What can we expect from Wi-Fi in 2016?

In the last few years our daily routines have been redefined by the accelerating adoption of Wi-Fi enabled devices. Smartphones, tablets, wearables and an array of other exciting devices have enriched our lives as social media gateways, virtual bookshelves, media players, health and fitness trackers, gaming consoles and more. As device numbers grow, so does reliance on Wi-Fi, and the technology has truly come into its own as an indispensable resource.

But with past trends only looking to advance in the months to come, expect 2016 to set things into high gear as Wi-Fi matures and becomes ever more pervasive. Here are Xirrus’ top predictions for Wi-Fi in the coming year:

Powering the smart home

The smart home is fast approaching a reality. Our homes now talk to us and we can talk back, even while out and about, with our Wi-Fi enabled smartphones and tablets acting as the main control points.

Systems like Hive and Nest have been on the market for a while now, but 2016 will see increased mainstream adoption of these and similar technologies.

This is because significant advances in Wi-Fi speed, capacity and reliability are just around the corner. In 2016 the 802.11ac Wave 2 standard will emerge as the new norm for client devices and Wi-Fi infrastructure.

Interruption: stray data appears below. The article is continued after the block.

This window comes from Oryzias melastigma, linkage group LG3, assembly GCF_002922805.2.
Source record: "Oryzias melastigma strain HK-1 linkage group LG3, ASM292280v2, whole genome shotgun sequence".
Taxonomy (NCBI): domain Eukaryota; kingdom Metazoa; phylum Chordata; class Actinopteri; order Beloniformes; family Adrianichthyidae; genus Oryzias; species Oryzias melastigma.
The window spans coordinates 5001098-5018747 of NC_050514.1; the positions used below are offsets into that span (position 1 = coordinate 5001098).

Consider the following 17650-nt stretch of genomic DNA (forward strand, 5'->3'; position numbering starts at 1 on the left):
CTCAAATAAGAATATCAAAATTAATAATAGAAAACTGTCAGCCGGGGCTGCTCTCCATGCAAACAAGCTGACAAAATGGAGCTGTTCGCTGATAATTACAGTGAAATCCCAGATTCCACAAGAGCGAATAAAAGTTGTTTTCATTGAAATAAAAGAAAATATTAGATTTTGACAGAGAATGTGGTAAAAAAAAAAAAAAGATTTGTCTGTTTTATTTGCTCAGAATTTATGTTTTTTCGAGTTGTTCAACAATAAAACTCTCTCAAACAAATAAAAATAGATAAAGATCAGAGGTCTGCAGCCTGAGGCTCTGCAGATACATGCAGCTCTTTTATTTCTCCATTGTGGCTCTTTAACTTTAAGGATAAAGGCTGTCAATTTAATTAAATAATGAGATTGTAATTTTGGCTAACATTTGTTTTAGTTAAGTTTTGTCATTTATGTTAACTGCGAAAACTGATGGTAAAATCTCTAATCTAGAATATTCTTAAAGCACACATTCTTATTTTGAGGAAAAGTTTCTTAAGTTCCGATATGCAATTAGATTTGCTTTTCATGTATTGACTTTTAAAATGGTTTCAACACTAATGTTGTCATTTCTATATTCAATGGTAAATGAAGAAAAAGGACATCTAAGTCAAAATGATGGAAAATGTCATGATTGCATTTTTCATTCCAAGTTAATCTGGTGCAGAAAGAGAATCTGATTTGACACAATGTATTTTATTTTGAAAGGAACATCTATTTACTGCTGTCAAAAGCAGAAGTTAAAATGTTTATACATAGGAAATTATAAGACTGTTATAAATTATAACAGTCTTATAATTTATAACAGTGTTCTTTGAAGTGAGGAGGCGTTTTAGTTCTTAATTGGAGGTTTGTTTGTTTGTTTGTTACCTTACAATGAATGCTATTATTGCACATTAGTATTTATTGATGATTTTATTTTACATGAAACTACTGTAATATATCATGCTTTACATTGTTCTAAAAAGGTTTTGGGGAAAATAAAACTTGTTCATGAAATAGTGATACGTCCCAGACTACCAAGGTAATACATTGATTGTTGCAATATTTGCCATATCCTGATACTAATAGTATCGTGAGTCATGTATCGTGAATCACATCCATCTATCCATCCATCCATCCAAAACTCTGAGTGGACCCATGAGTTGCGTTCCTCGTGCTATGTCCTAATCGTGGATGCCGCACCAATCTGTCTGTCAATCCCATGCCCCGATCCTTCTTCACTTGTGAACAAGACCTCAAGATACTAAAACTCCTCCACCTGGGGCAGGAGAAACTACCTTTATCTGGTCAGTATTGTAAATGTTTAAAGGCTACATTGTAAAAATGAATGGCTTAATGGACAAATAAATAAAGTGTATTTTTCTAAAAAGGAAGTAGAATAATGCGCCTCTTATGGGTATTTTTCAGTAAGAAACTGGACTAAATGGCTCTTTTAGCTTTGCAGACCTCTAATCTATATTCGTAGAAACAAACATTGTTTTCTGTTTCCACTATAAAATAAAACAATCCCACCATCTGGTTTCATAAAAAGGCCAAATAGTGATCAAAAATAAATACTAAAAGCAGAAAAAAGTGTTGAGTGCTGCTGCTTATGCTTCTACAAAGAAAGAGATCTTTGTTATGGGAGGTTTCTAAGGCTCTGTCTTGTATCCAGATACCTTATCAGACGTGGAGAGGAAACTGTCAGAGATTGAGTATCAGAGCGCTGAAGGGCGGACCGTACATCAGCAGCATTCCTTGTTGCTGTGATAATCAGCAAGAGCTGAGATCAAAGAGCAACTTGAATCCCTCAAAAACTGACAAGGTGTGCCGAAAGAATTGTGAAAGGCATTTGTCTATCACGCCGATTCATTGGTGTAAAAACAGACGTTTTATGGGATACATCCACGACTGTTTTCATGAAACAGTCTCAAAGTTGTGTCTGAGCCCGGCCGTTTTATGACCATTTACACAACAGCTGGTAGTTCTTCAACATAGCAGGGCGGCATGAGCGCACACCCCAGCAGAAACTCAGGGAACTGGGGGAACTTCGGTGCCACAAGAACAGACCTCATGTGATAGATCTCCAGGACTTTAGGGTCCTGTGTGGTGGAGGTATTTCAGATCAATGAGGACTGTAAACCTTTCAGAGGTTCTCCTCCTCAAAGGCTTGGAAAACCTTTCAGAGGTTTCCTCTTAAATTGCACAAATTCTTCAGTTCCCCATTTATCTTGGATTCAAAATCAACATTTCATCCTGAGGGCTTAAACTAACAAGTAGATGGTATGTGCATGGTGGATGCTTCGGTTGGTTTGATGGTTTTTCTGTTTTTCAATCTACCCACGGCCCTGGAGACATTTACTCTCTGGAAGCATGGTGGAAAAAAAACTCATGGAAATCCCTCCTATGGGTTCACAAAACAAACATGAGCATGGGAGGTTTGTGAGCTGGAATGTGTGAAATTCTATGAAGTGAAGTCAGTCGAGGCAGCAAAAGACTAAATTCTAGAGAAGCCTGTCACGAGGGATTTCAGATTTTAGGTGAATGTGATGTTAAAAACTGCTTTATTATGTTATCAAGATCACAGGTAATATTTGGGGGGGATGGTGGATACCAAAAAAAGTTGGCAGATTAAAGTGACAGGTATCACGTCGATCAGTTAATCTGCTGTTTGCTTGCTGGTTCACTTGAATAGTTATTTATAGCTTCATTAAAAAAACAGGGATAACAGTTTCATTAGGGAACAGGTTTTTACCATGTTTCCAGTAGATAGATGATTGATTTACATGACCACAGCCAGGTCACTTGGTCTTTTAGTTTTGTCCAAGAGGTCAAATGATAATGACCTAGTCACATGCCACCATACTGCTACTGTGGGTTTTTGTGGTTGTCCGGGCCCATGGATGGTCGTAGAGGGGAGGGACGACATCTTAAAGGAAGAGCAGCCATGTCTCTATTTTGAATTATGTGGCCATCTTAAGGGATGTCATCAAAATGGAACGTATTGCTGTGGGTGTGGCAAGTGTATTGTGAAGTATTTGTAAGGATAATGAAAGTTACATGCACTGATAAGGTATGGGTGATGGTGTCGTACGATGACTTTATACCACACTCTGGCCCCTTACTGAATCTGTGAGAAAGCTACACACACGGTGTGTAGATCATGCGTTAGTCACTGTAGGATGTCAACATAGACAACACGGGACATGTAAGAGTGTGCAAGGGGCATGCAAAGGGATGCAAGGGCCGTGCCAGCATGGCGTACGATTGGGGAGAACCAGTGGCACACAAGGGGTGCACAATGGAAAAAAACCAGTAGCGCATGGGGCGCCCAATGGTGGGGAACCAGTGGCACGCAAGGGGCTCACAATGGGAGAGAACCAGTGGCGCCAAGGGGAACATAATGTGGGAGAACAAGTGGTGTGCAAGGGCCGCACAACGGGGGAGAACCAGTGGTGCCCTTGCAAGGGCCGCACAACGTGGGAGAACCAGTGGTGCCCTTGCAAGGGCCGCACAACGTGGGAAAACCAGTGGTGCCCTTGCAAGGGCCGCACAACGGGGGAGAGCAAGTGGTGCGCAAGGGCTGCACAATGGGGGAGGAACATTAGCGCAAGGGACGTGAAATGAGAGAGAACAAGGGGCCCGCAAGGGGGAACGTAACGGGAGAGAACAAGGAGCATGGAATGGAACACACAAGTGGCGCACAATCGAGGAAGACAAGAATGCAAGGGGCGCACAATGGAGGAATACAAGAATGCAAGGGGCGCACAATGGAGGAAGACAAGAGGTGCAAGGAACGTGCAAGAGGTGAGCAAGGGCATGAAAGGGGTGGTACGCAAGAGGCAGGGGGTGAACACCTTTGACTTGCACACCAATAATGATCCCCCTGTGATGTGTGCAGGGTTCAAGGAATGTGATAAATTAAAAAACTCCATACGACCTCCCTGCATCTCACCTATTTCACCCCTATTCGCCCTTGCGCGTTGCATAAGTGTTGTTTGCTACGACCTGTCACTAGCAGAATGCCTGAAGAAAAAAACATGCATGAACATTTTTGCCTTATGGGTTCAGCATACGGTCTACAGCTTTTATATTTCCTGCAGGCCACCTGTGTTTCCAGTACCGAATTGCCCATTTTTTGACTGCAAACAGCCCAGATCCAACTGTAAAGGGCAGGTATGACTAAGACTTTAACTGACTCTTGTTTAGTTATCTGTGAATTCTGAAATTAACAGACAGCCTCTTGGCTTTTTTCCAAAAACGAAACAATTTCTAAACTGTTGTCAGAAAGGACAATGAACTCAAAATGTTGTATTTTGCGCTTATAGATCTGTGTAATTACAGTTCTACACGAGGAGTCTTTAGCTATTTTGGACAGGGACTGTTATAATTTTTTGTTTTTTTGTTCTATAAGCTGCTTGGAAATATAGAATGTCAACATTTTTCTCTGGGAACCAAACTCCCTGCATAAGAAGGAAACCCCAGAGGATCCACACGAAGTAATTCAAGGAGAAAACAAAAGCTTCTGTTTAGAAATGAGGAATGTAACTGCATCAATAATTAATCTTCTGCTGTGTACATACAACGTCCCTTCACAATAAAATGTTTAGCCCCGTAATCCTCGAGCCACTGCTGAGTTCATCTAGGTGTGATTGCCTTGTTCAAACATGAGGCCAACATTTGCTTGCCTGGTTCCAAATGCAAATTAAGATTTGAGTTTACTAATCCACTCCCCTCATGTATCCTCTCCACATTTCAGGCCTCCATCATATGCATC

And later in the year, expect to see a major uptake of the 802.11ax and 60GHz technologies across a range of products. What this means is that consumers can anticipate even more autonomous and independent wireless devices in the home – from thermostats and lighting to security cameras and alarm systems.

Playing the field at major events

Wi-Fi is also poised to bring high-value changes in another arena – professional sports. Major international sporting events like the Rio Olympics and Euro 2016 will depend on Wi-Fi like never before, with stadium audiences and fans eager and ready to share massive amounts of photos and videos via social media. Indeed, social media engagement is an increasingly critical aspect of audience participation at sporting fixtures.

> See also: How to stay secure on public Wi-Fi

And forward-thinking stadium owners know that a fan with a Wi-Fi connection, a camera, and a social media presence represents the ultimate outbound marketing tool. To create the optimal space for fan engagement, stadium managers need to think fast about density and capacity, especially if they’re going to deliver the high-grade Wi-Fi service today’s fans crave.

Make way for voice and video

The number of people using Wi-Fi to make calls and send video will continue to increase in the next 12 months. Mobile carriers have already significantly increased their Wi-Fi footprint, and the most advanced Wi-Fi enabled phones now offer seamless in-call switching between 4G and Wi-Fi networks.

This is a big deal, as voice and video are latency sensitive, yet Wi-Fi has traditionally experienced variations in latency due to the way bandwidth is shared amongst users. But in 2016, advances in application and network control, an increase in the number of public Wi-Fi hotspots and the continued penetration of Wave 2 technology will produce new solutions to these issues and help make Wi-Fi an even more reliable conduit for voice and video apps.